Only four EU countries enacted cookie directive

Internet users in Austria, Sweden, Denmark and Italy can complain to national authorities if websites fail to alert them about...

Internet users in Austria, Sweden, Denmark and Italy can complain to national authorities if websites fail to alert them about cookies automatically downloaded to their computers.

These four countries are the only members of the 15-nation European Union to begin following cookie provisions in an EU-wide directive on data protection agreed to in June last year.

The directive instructs websites to display prominently - either on a pop-up window or somewhere immediately visible on a home page - details about the cookies and what they do, but it does not forbid websites from initially setting the cookies to users' computers.

Websites must also provide easy instructions to help visitors remove the cookies and must allow visitors to refuse all future cookies.

E-mail users in Austria, Italy, Denmark and Belgium can also, theoretically, take legal action against spammers through their national authorities, while recipients of spam in other EU countries do not have even this theoretical access to justice, according to an official at the European Commission.

Antispam provisions in the directive outlaw unsolicited mass e-mail, but permit online marketers to contact existing clients with product or service offers via e-mail.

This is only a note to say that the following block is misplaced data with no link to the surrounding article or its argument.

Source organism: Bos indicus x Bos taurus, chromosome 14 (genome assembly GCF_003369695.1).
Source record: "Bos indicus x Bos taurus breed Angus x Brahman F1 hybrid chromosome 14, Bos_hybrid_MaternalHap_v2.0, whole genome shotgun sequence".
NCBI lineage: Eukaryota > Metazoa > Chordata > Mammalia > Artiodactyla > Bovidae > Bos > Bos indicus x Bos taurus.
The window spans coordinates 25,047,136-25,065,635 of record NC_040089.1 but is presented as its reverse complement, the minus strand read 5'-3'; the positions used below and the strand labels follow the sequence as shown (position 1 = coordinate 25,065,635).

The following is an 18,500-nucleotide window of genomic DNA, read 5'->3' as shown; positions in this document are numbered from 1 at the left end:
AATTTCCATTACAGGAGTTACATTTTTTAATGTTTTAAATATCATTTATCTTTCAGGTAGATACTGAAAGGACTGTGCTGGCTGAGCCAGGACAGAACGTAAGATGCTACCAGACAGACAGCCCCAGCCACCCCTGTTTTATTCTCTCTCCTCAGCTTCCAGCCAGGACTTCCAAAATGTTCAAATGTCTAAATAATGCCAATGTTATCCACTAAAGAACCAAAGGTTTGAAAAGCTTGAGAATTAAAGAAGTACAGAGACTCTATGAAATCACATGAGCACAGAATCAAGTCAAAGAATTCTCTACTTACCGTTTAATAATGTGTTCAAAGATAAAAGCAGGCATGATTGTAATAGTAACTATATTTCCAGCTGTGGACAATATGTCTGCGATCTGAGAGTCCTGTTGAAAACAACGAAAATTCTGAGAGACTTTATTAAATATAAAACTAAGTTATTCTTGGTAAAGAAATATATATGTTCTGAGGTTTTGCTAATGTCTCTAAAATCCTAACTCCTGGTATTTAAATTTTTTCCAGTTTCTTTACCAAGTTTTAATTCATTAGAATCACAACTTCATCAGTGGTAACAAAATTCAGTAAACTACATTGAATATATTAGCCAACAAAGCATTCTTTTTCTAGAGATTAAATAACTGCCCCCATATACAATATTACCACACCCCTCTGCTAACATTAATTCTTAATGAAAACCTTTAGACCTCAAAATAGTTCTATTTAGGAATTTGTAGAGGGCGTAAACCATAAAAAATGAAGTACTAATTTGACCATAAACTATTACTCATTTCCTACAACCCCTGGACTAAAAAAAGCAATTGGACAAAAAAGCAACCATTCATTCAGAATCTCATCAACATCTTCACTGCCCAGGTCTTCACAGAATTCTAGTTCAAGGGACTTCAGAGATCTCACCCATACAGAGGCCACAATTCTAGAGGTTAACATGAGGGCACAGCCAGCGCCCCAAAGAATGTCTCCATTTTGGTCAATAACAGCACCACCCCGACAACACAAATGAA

Union member states should have put the data protection directive into national law by last Friday (31 October), but as with many EU-wide laws, many countries are running behind schedule.

The expert expected 10 countries to have implemented the data protection law into national law by the end of this year. In the meantime, computer users in countries that have not signed up remain in legal limbo.

Even after member states have the directive in their national statute books, web surfers and e-mail users will have little legal protection from spam and unwanted cookies that originate from outside the EU, the expert said.

The US is the most common spam source worldwide. 

Next February the Organisation for Economic Cooperation and Development, a Paris-based organisation, which includes most developed nations, will host a conference to discuss the issue of multilateral co-operation in the fight against spammers and cookie use on the web.

Paul Meller writes for IDG News Service

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